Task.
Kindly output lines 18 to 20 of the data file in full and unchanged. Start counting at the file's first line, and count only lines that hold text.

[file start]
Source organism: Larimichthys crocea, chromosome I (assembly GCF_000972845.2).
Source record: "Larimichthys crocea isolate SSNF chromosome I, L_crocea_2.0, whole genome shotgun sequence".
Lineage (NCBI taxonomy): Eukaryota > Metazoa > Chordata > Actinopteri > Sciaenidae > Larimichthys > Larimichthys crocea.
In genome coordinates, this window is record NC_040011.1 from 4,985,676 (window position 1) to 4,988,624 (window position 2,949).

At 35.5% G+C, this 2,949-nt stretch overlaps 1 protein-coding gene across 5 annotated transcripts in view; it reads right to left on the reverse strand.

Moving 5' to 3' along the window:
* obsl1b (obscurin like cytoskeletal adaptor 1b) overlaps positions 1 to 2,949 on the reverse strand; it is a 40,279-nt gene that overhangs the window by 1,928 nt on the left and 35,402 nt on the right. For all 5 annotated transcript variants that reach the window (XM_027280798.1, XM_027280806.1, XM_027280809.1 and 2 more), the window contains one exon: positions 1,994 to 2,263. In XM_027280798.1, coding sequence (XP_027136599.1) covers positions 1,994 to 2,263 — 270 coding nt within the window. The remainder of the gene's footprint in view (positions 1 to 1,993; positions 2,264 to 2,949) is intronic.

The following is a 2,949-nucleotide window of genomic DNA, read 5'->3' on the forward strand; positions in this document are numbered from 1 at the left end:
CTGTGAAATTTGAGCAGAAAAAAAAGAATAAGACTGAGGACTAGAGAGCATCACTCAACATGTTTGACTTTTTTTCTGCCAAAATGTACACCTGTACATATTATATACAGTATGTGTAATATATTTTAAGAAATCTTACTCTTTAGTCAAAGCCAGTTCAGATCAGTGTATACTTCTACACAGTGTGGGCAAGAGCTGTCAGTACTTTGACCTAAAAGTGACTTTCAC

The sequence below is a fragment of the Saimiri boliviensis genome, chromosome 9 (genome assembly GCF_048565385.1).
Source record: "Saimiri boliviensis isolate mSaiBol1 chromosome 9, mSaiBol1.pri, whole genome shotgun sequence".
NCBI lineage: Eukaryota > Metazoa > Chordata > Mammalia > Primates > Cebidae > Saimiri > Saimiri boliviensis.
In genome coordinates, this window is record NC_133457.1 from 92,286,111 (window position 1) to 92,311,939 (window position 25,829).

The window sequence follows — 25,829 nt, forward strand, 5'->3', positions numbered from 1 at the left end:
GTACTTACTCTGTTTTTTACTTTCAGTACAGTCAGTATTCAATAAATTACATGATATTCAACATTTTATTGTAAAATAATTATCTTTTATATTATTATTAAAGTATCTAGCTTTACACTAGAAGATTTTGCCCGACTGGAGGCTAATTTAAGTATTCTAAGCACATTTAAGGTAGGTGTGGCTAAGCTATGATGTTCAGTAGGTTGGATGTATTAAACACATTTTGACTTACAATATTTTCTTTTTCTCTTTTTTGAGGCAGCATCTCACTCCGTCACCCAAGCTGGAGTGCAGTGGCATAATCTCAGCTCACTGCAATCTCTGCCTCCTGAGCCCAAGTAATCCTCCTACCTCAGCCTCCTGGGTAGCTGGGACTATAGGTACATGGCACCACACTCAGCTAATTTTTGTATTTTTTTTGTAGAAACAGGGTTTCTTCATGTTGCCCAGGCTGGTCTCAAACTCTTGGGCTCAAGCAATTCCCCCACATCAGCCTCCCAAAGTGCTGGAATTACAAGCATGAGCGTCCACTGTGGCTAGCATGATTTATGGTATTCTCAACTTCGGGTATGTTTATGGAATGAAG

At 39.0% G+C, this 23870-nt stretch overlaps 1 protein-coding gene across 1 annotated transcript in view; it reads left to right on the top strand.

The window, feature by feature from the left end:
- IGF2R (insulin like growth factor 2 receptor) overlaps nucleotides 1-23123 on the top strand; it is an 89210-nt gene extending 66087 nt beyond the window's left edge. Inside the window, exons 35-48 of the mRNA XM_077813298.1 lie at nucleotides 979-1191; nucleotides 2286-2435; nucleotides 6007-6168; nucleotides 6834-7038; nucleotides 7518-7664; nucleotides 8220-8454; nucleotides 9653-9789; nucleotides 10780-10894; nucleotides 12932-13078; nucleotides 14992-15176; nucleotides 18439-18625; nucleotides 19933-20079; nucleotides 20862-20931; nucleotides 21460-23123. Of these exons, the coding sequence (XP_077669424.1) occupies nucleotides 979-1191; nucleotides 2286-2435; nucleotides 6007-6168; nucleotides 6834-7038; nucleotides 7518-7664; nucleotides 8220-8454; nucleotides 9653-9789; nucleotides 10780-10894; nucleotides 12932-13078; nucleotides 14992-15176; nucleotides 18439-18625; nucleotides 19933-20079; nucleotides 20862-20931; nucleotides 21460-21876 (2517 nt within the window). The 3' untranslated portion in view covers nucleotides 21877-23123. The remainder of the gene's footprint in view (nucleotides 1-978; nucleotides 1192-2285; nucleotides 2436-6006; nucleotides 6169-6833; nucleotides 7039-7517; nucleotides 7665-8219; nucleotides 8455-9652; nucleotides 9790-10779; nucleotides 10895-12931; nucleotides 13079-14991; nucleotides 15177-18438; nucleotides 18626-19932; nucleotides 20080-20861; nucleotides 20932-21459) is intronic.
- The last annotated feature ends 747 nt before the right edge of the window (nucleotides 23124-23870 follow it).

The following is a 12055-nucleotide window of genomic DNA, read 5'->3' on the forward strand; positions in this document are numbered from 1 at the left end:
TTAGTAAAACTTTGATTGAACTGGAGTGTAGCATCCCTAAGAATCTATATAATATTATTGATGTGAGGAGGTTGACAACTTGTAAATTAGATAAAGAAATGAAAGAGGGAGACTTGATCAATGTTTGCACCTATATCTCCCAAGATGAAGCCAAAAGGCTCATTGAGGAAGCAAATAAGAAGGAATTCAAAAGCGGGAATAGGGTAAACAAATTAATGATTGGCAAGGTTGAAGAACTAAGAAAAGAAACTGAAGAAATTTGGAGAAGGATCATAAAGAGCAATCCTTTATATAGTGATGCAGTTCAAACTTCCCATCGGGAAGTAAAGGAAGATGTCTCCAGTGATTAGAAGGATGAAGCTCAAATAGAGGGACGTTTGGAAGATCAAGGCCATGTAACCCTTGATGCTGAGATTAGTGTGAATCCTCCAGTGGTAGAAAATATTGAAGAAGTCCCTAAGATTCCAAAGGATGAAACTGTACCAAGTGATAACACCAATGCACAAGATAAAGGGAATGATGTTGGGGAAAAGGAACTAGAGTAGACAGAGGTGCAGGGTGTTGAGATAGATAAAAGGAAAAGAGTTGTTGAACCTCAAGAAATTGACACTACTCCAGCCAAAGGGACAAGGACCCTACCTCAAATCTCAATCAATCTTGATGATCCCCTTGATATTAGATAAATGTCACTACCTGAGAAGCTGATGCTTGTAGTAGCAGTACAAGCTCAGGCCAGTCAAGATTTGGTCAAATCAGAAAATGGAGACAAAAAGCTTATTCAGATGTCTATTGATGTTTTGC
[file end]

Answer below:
- IGF2R (insulin like growth factor 2 receptor) overlaps nucleotides 1-23123 on the top strand; it is an 89210-nt gene extending 66087 nt beyond the window's left edge. Inside the window, exons 35-48 of the mRNA XM_077813298.1 lie at nucleotides 979-1191; nucleotides 2286-2435; nucleotides 6007-6168; nucleotides 6834-7038; nucleotides 7518-7664; nucleotides 8220-8454; nucleotides 9653-9789; nucleotides 10780-10894; nucleotides 12932-13078; nucleotides 14992-15176; nucleotides 18439-18625; nucleotides 19933-20079; nucleotides 20862-20931; nucleotides 21460-23123. Of these exons, the coding sequence (XP_077669424.1) occupies nucleotides 979-1191; nucleotides 2286-2435; nucleotides 6007-6168; nucleotides 6834-7038; nucleotides 7518-7664; nucleotides 8220-8454; nucleotides 9653-9789; nucleotides 10780-10894; nucleotides 12932-13078; nucleotides 14992-15176; nucleotides 18439-18625; nucleotides 19933-20079; nucleotides 20862-20931; nucleotides 21460-21876 (2517 nt within the window). The 3' untranslated portion in view covers nucleotides 21877-23123. The remainder of the gene's footprint in view (nucleotides 1-978; nucleotides 1192-2285; nucleotides 2436-6006; nucleotides 6169-6833; nucleotides 7039-7517; nucleotides 7665-8219; nucleotides 8455-9652; nucleotides 9790-10779; nucleotides 10895-12931; nucleotides 13079-14991; nucleotides 15177-18438; nucleotides 18626-19932; nucleotides 20080-20861; nucleotides 20932-21459) is intronic.
- The last annotated feature ends 747 nt before the right edge of the window (nucleotides 23124-23870 follow it).

The following is a 12055-nucleotide window of genomic DNA, read 5'->3' on the forward strand; positions in this document are numbered from 1 at the left end: